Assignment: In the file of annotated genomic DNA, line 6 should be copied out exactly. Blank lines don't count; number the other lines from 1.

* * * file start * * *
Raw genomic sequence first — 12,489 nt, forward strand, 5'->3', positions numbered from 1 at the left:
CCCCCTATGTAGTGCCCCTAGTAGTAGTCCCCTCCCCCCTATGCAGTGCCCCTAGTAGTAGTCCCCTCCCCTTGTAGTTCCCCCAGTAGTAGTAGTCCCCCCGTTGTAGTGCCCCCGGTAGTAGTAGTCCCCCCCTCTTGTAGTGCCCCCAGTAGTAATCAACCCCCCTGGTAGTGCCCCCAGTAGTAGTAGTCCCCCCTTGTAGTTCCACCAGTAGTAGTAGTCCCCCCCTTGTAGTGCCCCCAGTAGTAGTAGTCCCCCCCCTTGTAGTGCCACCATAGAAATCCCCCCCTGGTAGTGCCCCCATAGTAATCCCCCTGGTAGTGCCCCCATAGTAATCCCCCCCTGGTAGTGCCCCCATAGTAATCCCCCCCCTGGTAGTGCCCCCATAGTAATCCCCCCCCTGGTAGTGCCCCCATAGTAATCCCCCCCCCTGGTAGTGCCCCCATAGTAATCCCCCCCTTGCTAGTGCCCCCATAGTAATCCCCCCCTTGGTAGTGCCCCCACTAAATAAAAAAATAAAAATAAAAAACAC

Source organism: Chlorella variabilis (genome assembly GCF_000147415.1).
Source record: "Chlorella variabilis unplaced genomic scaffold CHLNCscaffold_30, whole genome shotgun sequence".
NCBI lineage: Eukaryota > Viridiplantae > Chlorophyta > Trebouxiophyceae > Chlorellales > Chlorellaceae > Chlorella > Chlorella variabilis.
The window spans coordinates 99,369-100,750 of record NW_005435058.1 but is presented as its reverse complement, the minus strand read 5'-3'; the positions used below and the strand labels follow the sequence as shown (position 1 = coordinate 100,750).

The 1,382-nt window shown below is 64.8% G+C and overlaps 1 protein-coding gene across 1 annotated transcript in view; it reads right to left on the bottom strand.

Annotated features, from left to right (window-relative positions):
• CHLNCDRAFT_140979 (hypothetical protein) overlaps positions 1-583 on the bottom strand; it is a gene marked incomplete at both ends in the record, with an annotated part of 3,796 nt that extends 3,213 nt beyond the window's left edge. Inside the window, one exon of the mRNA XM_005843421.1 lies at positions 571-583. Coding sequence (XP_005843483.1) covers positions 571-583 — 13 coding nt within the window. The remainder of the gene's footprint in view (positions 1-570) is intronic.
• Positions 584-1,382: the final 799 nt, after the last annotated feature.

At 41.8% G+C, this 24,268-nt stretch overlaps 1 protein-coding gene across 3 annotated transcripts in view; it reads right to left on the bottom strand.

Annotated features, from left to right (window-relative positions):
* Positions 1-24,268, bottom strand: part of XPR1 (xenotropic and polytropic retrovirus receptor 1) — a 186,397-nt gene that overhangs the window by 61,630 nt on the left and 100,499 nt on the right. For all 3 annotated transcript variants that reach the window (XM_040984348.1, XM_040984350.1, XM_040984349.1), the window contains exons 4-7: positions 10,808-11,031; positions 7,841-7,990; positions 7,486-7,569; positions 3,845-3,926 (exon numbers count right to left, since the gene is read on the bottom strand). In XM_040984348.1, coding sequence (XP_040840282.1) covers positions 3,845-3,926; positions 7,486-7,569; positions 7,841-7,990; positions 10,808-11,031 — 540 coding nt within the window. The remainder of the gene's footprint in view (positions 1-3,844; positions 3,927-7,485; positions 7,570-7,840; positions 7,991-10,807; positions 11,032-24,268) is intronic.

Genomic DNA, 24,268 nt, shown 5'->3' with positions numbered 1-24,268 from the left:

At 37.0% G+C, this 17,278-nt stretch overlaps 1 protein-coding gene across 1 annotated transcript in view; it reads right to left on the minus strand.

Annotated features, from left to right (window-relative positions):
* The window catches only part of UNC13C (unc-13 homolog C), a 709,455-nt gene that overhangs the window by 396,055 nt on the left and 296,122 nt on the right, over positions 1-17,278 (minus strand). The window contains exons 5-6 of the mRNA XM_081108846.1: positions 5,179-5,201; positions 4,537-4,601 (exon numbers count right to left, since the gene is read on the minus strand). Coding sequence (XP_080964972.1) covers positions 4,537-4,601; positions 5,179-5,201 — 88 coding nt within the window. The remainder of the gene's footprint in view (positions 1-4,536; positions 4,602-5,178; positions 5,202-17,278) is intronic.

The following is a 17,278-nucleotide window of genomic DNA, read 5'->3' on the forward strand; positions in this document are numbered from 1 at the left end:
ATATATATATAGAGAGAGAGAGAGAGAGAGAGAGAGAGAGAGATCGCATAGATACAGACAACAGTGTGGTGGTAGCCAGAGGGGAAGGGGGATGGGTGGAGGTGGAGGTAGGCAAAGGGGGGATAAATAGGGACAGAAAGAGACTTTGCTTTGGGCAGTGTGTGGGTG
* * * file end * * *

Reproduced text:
The window spans coordinates 99,369-100,750 of record NW_005435058.1 but is presented as its reverse complement, the minus strand read 5'-3'; the positions used below and the strand labels follow the sequence as shown (position 1 = coordinate 100,750).